I kept my nose clean while there. I would not even fight for myself because as far as I was concerned they were not taking me to the white house. Just before getting out I let a boy punch me out and he bloodied my nose but I still did not give in. Nothing was stopping me from getting out! About a month later, he got out and I met him walking down the street on Harrison Avenue in Panama City. He approached me and called me a dirty name and he came at me as he did before. This time though I got him in the nose with a left jab. He was shocked! I said, “We’re not in FSB anymore.” From then on, he remained friendly every time I would see him. I was so proud of myself.

In order to come and get me so I could come home, mama called a taxicab and told the driver where she wanted to go and he took her. Marianna is about 56 miles from pc. After I waited most of the day wondering if someone was coming to get me, mama showed up and checked me out to return home in the same cab. I did not realize the effort and intestinal fortitude it took for her to come to me.

Once we arrived almost home, within a couple of miles, she frankly informed the cabbie that she could not pay him. She did not have any money. After a short stop by his office, the cabbie took us on home with nothing said about it again. I gained great respect for her love for me that day. She had done a very brazen thing, and may have even been put into jail, if they had pressed charges. I felt ashamed and badly for the cabbie and I am very grateful, there are forgiving people such as him. Many people empathized with mama and extended themselves as they could. Of course, times were hard for everybody in this area. I checked-in at Rutherford High School when I arrived home to Bay County. However, I became frustrated the very first day and did not return for a second. I guess I had enough of the regimented school atmosphere and needed recuperation to adjust to my newfound freedom.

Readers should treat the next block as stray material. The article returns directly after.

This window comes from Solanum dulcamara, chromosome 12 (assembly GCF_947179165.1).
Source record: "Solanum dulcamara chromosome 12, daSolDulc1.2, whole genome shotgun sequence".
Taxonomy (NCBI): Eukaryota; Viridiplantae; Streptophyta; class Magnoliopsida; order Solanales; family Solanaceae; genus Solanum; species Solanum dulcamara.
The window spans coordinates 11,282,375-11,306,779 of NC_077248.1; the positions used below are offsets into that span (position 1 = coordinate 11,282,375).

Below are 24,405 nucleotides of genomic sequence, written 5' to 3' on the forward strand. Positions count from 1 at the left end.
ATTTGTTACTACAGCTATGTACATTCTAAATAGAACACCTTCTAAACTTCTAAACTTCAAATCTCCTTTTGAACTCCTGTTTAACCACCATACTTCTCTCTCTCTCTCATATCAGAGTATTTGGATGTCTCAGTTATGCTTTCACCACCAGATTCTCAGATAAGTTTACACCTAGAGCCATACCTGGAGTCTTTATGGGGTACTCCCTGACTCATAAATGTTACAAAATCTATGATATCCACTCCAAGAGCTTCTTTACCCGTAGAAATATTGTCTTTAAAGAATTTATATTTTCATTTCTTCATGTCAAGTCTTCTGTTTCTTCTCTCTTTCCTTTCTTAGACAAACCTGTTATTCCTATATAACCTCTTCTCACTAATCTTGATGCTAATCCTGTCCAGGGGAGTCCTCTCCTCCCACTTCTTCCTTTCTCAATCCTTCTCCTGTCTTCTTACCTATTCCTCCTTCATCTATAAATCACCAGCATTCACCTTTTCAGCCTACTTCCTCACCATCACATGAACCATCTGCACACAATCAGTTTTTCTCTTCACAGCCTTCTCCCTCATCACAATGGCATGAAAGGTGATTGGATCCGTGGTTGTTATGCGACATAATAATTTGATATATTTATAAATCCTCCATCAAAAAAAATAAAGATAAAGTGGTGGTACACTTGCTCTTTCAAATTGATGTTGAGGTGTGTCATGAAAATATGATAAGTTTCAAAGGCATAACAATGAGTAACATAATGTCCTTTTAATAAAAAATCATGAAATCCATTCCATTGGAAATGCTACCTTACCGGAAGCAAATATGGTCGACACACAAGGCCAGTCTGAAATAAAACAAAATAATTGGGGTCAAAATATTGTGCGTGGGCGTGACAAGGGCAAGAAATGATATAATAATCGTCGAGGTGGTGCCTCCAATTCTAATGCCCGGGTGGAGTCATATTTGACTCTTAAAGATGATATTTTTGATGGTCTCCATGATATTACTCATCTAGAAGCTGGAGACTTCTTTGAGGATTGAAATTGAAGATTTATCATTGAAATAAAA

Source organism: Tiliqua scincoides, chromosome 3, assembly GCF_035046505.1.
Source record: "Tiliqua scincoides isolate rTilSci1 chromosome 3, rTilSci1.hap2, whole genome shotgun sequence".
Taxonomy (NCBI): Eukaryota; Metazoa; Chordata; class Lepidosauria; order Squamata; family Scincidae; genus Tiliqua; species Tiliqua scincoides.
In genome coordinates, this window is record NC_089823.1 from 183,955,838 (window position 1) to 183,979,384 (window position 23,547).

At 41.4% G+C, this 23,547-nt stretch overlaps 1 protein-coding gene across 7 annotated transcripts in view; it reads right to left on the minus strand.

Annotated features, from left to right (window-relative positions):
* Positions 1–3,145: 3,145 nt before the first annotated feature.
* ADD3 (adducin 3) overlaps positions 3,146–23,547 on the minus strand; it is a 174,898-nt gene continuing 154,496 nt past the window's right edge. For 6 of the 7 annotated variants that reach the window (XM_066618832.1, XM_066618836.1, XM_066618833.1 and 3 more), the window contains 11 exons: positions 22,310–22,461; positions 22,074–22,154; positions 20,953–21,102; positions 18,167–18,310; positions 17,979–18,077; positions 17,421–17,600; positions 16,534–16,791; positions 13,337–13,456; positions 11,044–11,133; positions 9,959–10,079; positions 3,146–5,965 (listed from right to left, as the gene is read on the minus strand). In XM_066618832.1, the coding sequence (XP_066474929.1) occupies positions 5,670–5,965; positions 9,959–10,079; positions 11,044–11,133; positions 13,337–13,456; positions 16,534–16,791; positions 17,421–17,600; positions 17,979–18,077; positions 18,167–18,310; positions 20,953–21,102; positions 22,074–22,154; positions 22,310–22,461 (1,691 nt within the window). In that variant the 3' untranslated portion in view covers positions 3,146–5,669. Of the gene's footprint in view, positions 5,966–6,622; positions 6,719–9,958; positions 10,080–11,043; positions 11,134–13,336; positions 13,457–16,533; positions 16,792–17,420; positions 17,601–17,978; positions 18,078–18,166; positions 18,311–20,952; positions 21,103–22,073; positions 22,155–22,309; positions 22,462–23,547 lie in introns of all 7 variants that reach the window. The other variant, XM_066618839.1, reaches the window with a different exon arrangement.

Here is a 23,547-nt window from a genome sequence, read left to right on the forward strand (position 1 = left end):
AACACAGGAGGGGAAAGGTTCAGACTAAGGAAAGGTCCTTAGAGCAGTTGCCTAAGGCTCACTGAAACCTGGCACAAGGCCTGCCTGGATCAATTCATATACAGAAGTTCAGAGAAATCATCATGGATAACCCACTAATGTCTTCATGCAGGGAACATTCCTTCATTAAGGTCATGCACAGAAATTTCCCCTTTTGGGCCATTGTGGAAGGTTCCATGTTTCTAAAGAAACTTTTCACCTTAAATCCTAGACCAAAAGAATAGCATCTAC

Defined as an anxiety disorder precipitated by a traumatic event or events and characterized by symptoms of re-experiencing the trauma, avoidance, numbing, and hyper-arousal is how a psychological bulletin, published by the American psychological association defined post traumatic stress disorder. Before posttraumatic stress disorder, it was known as shell shock, delayed stress, anxiety disorder, and several other names.

Otherwise, To Whom Can I Speak Today?

Poem of Depression: this is how I felt upon my release: To whom can I speak today? … Seems all those I love have gone away,… brothers too many times prove to be false, … and I have no one I can call my friend today! And so I ask, To whom can I speak today? When kindness is seen as weakness and gentleness is rare to find, --- the violent ones have come down to the earth with hate and harmfulness on their minds. To whom can I speak today? My troubles are so heavy-laden and my grief won’t go away. … there is no one intimate that I call my friend, so, it is on no one I can depend. To whom can I speak today? As wrong roams everywhere I go, … won’t quit, … won’t go away, so it is to myself I say, … death is in my sight today, as when I am gone and want to go home, for many years in captivity I would stay. This is what can happen to a child released into the world without hope or proper direction, the way the State of Florida did to me when I was released: Poem of a child: The Joys Of Sixteen

I WENT OUT AND GOT A JOB AS A HELPER ON A FISHING BOAT THAT BROKE DOWN AND REMAINED LOST AT SEA FOR 8 DAYS.

In my youth’s Time in the spring, T’was my life’s lot, yes, my dream, to search within the earth a spot that which I would love a lot. So empty in its loneliness an ocean wild, with black waves abounding, and the towering clouds as if by trees surrounded. But when the night had thrown its pall, yes, the dark fade upon us all, the wind would howl as pass me it did, as if in a melodious stillness hid; my infant spirit did awake to the terror that was so great. Yet somehow, the terror was not of fright--- but of some tremulous delight, all my feelings undefined, springing from my youthful mind. Death was in those poison d waves and in the Gulf a fitting grave to him whom thence could solace bring to his dark imagining? Who at sixteen years in his wildness thought could make an Eden of those darksome waves.

The Florida School for Boys left an indelible mark on my self worth and personality.